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Old 17-07-2012, 03:27   #27
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Re: Record for time spent Hove-to

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To us the trip is the thing !! we sail till the wind stops then we may motor if a couple of days pass. We are not that worried about when we get anywhere, we have been know to go eleswhere when the wind was wrong ! the trip is whats important to us! and the getting there is the Iceing on the trip ! as far as remote ancorages are concerned, we seem to still find a few !! Personaly, heaveing to just contimplate my navel has never seemed to be anything I wished to do !! But I believe in different strokes !! heck we once left mexico for the French Isles, and ended up In peru LOL so we dont worry we just go where the wind blows us !! and enjoy it when we get there !!
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Little Otter:
I'm not sure exactly what the record is but i read recently that some guy spent close to a thousand days i think it was at sea without making landfall. I personally spend every available second on boats as they can take me onto the water which is where i can truly think, relax, and be myself.
Thanks! That's the kind of info I was looking for...thank you for soothing my fear that the dread zombie of conformity had exterminated the freedom of cruising.

It's not as though I want to hermit in the middle of the ocean like some sort of seagoing Rip van Winkle, or a volunteer Ben Gunn. After a few months enjoying the best solitude one can find, I bet it would grow old. It would have the benefit of making me more grateful for and appreciative and considerate of other people....a kind of detox from the contagious selfishness of modern life, a time to heal of scars and put them back in proportion, to get the priorities back in order. A conscious decision requiring self-discipline, and determination to do a thorough job.

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Re: Record for time spent Hove-to
I have Hove too a number of times, but it was always to avoid entering a new harbor at night. I learned later that some of the harbors that I lay off of at night were actually easier to enter at night with good range lights to keep you in a channel, but at the end of a passage I was usually tired and didnt want to deal with new things in the dark. Heaving too 15 miles off shore allowed decent sleep and to be fresh when going into a new harbor. If the OP wants to read about time at sea, maybe he should read Bernard Moitesiers books. I met Bernard in the 70s and he was a bit odd. The locals laughed about how much dope he smoked, and didnt pay much attention to him. I must say that I have done a fair number of days in the doldrums, and enjoyed them, but never with no wind and big swells. That would have taken the pleasure right out of it. Sail right out to the Pacific or Atlantic High and sit. You might love it or find out that it is not nearly as romantic as you thought. Good Luck_____Grant.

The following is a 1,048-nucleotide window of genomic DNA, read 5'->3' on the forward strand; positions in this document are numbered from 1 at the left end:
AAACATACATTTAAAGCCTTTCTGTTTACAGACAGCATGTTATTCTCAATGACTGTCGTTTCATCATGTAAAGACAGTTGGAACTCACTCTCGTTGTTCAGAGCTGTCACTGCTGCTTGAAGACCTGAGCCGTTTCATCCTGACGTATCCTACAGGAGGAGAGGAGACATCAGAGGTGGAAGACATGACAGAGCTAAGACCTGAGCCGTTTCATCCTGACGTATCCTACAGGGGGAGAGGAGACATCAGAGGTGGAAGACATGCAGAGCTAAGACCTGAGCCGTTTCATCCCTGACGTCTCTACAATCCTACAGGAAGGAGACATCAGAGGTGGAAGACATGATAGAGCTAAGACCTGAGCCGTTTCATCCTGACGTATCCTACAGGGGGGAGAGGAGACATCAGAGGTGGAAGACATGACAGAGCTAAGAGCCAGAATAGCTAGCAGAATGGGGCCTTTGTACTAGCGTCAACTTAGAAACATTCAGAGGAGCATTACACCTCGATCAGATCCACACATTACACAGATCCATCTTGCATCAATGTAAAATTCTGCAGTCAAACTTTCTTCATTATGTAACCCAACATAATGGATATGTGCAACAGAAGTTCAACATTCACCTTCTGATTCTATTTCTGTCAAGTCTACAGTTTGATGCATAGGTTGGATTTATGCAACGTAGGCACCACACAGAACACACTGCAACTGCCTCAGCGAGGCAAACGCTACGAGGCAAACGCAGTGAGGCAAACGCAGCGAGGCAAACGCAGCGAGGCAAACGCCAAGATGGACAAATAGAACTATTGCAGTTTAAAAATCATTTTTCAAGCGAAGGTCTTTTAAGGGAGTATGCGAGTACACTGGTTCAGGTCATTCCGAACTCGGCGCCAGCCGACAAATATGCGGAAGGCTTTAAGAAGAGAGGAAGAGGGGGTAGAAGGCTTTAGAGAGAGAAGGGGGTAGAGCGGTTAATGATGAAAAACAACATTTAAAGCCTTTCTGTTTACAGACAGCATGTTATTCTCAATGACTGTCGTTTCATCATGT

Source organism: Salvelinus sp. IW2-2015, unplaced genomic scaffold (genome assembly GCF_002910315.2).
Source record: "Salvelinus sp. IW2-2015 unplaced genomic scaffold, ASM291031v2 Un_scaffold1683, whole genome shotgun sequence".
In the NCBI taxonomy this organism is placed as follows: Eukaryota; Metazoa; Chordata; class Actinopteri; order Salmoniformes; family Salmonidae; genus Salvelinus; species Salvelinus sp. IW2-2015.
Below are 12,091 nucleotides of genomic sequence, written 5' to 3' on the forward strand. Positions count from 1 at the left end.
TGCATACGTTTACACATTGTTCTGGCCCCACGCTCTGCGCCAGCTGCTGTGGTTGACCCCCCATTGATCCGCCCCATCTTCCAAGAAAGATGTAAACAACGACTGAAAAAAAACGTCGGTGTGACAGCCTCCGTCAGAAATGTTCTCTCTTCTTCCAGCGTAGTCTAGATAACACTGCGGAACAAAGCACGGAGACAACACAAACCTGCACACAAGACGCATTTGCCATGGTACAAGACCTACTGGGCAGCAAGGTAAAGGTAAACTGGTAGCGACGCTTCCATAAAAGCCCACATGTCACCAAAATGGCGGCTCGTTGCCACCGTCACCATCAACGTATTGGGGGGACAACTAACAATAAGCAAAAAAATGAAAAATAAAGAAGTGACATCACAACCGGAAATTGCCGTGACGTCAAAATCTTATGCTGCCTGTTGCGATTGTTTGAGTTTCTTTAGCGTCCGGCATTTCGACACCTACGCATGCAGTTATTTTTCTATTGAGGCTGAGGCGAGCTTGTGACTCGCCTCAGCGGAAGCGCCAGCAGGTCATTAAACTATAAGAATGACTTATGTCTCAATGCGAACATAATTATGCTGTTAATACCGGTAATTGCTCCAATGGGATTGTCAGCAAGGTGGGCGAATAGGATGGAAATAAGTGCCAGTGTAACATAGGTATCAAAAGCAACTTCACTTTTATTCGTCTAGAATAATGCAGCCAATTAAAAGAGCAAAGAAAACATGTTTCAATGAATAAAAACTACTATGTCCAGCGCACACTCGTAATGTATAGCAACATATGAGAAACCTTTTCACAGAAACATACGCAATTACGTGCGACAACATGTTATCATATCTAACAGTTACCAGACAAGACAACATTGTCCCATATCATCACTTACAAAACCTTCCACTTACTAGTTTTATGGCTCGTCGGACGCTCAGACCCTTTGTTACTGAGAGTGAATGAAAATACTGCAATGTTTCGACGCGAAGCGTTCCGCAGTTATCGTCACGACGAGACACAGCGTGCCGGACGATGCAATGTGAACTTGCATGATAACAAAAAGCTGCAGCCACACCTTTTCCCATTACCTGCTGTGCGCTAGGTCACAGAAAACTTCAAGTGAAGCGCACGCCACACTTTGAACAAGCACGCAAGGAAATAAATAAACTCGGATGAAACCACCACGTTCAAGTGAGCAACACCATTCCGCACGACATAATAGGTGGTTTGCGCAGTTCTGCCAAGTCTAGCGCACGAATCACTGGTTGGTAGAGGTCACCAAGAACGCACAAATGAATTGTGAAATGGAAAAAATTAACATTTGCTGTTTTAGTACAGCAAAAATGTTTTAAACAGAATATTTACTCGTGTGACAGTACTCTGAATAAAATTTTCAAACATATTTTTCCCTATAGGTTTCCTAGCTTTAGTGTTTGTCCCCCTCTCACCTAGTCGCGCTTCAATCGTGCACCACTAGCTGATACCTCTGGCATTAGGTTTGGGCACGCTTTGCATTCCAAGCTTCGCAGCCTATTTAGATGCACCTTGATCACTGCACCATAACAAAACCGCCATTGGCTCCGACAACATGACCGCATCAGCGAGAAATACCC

I hear you, Mr J....no, Moitessier doesn't apeeal to me on account of the herbage and lack of credibility. To make a public confession, I did smoke rather a lot of weed up till several years ago, and now will not touch the stuff and strongly advise anyone else against it. The doldrums do not appeal....but neither do the shrieking sixties; I enjoy a good storm but not to the point of foolish presumption. Nor do I want too volunteer for the lunatic fringe, though some may argue I've already hung up a shingle there. I may be wrong, but I get the impression that the world at large is already criminally insane, and to get a bit of distance from it from time to time would be a healthy change...

Quote:
I read all the posts and dont see the purpose of the thread....I am not trying to take away from the OP question I guess I just dont understand it. Record? why a record at all, record are set and people try to break them, and if by a bad stoke of luck you had to heave to in a long duration storm I would think staying hove-to would not be on the top of the list. sailing is meant to be slow, relaxing...(to me)no records to set here, except for when I am trying to get back my slip when a tstorm pops up!

I have actually thought about and discussed with my wife going off shore and just heaving to....to get away, not to set a record but to relax, but with shipping traffic here prolly not gonna be too relaxing or safe.

I am sure there are sailors out there now and/or especially in the past that have done it all at sea for lord knows how long, so we in our fiberglass, steel or aluminum boats wont be setting any records anytime soon....althought Matt Rutherford set one not too long ago...so what do i know...good luck!